Like you this may all sound like I have waffled but in all honesty there is no one size fits all in this.

    Very happy to talk more ((hugs))

    Mike (Thehighlander)

    It always seems impossible until its done - Nelson Mandela

    Community Champion Badge

  • Hi Mike, 

    Thank you so much for taking the time to read my post and send such a helpful response. 

    I will definitely look in to Maggies in my area and also the other things you have mentioned and I will have a read of that article. 

    Thanks again BlushBlush

  • Always around to help out Thumbsup

    Mike (Thehighlander)

    It always seems impossible until its done - Nelson Mandela

    Community Champion Badge

  • Hi, , we can all relate to this, even me just 2 yrs down the line, with a brother just treated for prostate cancer. I guess it never goes away. Please read the paper, that is very much my go to article as it is so helpful. 

    Just vent if you need to, I do on here, as people 'get' you, so you don't have to come up with excuses why you are down today, but bright as a button yesterday.

    Stay safe

  • Thank you Gemmary, you are so right, it's one very long roller-coaster of emotions! Aren't we lucky though that we have such a great support network at the click of a button, it's a lifesaver Blush

  • Hey  I've just noticed you had the same chemo regime as me!! My 30 weeks, lasted for 33 weeks as it got stopped a couple of times, and holiday for one. This doesn't seem that common somehow. 

    Thinking about your comment "My family and friends etc all assume that I am 'over it' so to speak because of the amount of time that's passed, but I don't feel like that's even possible after a cancer diagnosis." I think I agree, as even after just 2 years I get this. Only my brother gets it , not surprisingly!! But just because the last scan was clear I'm "cured". But your brain has changed, and the outlook on life is different. 

    Yes this network is a lifesaver!! Stay safe.

  • Hi Kirstie

    I'm 12 year since diagnosis & start of treatment for stage 3 bowel cancer, so I think I can empathise with how you feel. 

    It's a funny one isn't it. What I find is that as I'm determined to do stuff and be "normal" that every now and again I do reflect on how harder it is to achieve things sometimes. Not least as I have health issues to manage from the surgery/treatment, but as these are "hidden", there's nothing to see in terms of health issues / disability.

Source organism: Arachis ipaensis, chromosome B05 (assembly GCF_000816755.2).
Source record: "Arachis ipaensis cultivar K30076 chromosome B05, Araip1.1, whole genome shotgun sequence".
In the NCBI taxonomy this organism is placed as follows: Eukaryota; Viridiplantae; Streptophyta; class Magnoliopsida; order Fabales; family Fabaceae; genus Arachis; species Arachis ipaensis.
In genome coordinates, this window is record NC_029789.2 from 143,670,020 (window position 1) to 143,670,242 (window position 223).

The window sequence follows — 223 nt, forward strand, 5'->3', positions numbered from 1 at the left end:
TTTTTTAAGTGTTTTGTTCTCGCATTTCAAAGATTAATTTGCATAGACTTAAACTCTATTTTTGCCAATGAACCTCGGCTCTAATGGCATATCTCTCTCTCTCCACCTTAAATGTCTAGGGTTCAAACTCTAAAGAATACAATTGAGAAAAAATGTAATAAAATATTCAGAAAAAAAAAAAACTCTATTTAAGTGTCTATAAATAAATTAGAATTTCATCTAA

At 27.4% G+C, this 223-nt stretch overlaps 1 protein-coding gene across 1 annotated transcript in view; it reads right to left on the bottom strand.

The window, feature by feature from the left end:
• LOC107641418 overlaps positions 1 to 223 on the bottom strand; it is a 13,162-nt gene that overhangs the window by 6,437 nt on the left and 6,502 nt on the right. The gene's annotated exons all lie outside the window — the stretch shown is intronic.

We're in that unchartered territory aren't we! The one we clearly hoped we'd get to when we were diagnosed/treated, and the one that more and more people are getting to - i.e. cancer free and surviving 5, 10 + years! 

    However, especially with younger people (I was 38 when diagnosed) there's loads of emotional & physical baggage that we carry to varying degrees at varying times. 

    I returned to work in 2012 and found I really struggled cognitively. I eventually got checked out and got an ADHD diagnosis! Now my theory is that have maybe always had mild ADHD, but that the additional chemo has pushed this a bit worse. So managing that has been weird (& made impossible by the NHS, thanks ..) but it does have certain benefits in that I think it might have helped me forget traumatic stuff from my treatment. 

    I've found over the years talking to others in a similar position has been really helpful for me, as well as the people I've spoken to. Though this long after, you feel a little odd as in many ways it's left behind you. 

    I hope your brother is OK. You've done really well, most people won't really realise how hard it's been. You do & most people on here will as well. 16 years is amazing and I hope the ups always outnumber the bads.

    Regards, Mark

  • Hi Kirstie,

    I have just joined this forum because, like you I am feeling exactly the same and I have been struggling to find someone who is at the same stage as myself. I was also diagnosed with cancer in 2005 and I have tried so hard to Live a so-called normal life after cancer. I am beginning to really notice that I am much weaker and get more tired than those around me and I believe that it is from the diagnosis and treatment I had for leukaemia and the after affects that it has caused to me both physically and possibly emotionally. I just wondered if this is something that you struggle with too? I completely understand how everyone around you thinks that because the diagnosis was such a long time ago that you are now okay but I think this can sometimes make it harder for us as people expect us to be completely fine and back to normal but the lasting effects of going through cancer doesn’t  have a time limit and like you, I am really noticing this more and more. I think it’s really important that we look after ourselves and be kind to ourselves as we really have been through such a lot and it doesn’t matter how much time has passed, self care is key!